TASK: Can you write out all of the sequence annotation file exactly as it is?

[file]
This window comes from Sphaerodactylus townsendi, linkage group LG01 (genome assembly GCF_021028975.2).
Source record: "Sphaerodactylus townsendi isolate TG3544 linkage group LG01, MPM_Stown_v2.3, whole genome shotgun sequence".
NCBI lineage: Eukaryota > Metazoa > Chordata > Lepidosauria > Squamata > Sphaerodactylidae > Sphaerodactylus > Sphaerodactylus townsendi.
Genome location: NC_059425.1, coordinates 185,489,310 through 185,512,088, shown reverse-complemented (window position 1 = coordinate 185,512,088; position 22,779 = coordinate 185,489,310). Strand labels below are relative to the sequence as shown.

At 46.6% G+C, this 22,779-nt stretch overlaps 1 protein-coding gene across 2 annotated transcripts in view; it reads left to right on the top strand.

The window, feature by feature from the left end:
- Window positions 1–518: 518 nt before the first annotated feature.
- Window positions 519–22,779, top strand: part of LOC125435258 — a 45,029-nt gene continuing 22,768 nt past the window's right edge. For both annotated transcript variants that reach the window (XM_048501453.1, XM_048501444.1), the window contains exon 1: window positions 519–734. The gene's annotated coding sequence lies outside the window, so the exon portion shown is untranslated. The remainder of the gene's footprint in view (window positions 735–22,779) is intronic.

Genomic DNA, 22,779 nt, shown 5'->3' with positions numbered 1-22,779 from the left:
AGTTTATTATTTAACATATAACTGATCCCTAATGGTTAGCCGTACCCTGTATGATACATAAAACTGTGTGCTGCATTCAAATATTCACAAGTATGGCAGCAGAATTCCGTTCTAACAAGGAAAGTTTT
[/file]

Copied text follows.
This window comes from Sphaerodactylus townsendi, linkage group LG01 (genome assembly GCF_021028975.2).
Source record: "Sphaerodactylus townsendi isolate TG3544 linkage group LG01, MPM_Stown_v2.3, whole genome shotgun sequence".
NCBI lineage: Eukaryota > Metazoa > Chordata > Lepidosauria > Squamata > Sphaerodactylidae > Sphaerodactylus > Sphaerodactylus townsendi.
Genome location: NC_059425.1, coordinates 185,489,310 through 185,512,088, shown reverse-complemented (window position 1 = coordinate 185,512,088; position 22,779 = coordinate 185,489,310). Strand labels below are relative to the sequence as shown.

At 46.6% G+C, this 22,779-nt stretch overlaps 1 protein-coding gene across 2 annotated transcripts in view; it reads left to right on the top strand.

The window, feature by feature from the left end:
- Window positions 1–518: 518 nt before the first annotated feature.
- Window positions 519–22,779, top strand: part of LOC125435258 — a 45,029-nt gene continuing 22,768 nt past the window's right edge. For both annotated transcript variants that reach the window (XM_048501453.1, XM_048501444.1), the window contains exon 1: window positions 519–734. The gene's annotated coding sequence lies outside the window, so the exon portion shown is untranslated. The remainder of the gene's footprint in view (window positions 735–22,779) is intronic.

Genomic DNA, 22,779 nt, shown 5'->3' with positions numbered 1-22,779 from the left:
AGTTTATTATTTAACATATAACTGATCCCTAATGGTTAGCCGTACCCTGTATGATACATAAAACTGTGTGCTGCATTCAAATATTCACAAGTATGGCAGCAGAATTCCGTTCTAACAAGGAAAGTTTT